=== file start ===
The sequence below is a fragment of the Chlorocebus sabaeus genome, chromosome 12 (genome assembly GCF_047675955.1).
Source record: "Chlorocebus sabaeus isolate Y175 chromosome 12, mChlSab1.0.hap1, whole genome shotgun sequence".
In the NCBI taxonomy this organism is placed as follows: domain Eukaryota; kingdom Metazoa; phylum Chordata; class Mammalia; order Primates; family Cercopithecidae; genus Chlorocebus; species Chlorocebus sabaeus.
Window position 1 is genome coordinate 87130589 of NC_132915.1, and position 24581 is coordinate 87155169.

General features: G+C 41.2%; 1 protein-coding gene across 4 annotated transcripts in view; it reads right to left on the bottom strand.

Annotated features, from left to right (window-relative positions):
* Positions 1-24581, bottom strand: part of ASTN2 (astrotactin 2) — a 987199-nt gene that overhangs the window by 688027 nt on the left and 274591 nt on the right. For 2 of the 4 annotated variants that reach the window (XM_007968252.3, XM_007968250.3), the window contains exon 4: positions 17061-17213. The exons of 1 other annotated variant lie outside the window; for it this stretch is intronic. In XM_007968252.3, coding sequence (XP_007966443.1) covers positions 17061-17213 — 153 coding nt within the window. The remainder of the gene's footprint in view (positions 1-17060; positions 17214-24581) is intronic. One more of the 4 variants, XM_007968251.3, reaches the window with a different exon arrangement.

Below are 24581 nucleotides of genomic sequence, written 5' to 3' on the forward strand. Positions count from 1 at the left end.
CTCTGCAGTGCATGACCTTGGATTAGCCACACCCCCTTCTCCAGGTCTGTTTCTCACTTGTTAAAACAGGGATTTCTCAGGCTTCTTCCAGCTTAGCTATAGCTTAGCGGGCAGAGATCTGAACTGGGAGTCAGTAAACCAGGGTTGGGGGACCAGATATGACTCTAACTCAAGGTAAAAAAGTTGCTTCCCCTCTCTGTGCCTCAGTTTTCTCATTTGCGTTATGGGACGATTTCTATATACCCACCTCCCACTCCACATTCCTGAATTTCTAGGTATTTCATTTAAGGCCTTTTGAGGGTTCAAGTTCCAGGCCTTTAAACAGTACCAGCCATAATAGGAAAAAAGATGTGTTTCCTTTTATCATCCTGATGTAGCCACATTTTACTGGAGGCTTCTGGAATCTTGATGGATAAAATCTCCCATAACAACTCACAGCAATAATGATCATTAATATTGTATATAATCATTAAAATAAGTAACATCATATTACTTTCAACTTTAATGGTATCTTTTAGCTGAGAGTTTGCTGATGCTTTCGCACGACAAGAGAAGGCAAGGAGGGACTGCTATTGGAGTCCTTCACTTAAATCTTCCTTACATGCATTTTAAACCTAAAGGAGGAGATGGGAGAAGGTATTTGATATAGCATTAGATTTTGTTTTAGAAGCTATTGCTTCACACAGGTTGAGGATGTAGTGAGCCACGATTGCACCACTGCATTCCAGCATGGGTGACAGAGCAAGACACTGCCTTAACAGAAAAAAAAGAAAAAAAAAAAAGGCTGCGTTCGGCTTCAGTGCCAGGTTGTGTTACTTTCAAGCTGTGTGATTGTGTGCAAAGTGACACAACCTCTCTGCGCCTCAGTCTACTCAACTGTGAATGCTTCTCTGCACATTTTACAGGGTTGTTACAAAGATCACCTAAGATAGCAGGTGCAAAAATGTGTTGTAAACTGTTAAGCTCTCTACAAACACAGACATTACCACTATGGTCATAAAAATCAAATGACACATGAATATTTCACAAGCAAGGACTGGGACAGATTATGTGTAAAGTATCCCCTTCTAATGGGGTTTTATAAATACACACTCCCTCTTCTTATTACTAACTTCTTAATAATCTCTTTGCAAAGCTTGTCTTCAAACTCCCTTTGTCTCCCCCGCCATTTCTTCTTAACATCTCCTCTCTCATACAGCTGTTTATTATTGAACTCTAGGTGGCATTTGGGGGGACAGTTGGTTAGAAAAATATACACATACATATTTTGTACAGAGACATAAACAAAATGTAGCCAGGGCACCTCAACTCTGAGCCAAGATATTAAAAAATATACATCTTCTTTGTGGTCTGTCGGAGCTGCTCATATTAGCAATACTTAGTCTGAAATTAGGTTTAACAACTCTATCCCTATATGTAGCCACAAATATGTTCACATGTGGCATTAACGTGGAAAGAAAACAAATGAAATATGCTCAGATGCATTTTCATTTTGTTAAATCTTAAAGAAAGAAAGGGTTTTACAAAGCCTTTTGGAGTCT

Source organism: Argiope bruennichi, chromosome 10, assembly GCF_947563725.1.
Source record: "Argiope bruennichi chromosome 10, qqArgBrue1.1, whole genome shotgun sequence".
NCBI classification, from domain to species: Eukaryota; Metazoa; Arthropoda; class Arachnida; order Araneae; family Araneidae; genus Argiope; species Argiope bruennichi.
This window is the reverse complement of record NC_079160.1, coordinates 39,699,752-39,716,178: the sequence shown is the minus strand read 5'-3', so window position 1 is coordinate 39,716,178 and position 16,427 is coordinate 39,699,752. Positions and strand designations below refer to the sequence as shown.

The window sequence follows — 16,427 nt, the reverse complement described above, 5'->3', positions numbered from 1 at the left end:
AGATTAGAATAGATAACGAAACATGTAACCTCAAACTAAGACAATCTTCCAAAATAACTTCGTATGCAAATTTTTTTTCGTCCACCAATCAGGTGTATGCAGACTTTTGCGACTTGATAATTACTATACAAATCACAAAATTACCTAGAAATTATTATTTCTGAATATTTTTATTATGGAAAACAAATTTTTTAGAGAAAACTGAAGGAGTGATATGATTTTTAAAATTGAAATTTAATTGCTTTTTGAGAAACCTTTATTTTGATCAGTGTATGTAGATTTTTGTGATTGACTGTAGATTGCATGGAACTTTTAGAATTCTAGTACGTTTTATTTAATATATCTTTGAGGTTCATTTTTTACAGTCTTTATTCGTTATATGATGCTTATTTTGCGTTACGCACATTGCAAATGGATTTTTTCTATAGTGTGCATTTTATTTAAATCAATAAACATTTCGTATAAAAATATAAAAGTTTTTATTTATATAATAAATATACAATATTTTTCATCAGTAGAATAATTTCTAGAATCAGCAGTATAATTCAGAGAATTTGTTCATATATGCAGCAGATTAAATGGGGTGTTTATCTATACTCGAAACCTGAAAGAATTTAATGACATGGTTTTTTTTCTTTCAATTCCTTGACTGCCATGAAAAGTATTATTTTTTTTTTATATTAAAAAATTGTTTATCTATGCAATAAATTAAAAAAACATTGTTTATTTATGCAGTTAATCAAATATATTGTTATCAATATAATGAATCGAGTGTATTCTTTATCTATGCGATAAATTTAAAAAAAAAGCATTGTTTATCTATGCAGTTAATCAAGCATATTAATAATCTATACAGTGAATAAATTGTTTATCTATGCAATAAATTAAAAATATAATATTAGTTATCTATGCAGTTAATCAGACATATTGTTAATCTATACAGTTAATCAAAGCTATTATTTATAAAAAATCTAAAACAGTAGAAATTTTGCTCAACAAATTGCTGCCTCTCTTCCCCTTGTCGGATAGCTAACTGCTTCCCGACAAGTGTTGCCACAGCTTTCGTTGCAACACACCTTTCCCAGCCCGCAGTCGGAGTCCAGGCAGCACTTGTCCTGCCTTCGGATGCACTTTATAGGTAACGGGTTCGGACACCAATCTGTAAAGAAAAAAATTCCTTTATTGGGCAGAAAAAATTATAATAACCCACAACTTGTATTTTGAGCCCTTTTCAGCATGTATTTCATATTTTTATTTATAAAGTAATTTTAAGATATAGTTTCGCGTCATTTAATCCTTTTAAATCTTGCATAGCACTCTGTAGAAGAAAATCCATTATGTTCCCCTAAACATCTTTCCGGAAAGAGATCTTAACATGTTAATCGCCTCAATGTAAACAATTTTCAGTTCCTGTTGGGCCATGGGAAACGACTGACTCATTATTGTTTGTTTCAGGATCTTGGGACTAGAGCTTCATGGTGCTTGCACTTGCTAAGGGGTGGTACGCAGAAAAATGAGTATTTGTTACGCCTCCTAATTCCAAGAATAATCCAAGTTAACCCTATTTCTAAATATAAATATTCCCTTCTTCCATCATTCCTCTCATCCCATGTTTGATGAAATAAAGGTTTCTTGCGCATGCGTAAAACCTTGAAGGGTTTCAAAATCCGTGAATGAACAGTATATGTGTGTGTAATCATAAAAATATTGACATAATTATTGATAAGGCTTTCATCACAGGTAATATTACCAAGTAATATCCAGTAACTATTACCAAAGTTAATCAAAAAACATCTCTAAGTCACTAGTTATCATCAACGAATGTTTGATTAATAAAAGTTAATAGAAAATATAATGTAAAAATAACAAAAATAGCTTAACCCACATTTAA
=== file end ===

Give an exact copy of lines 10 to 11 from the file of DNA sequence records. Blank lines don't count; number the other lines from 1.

Source organism: Argiope bruennichi, chromosome 10, assembly GCF_947563725.1.
Source record: "Argiope bruennichi chromosome 10, qqArgBrue1.1, whole genome shotgun sequence".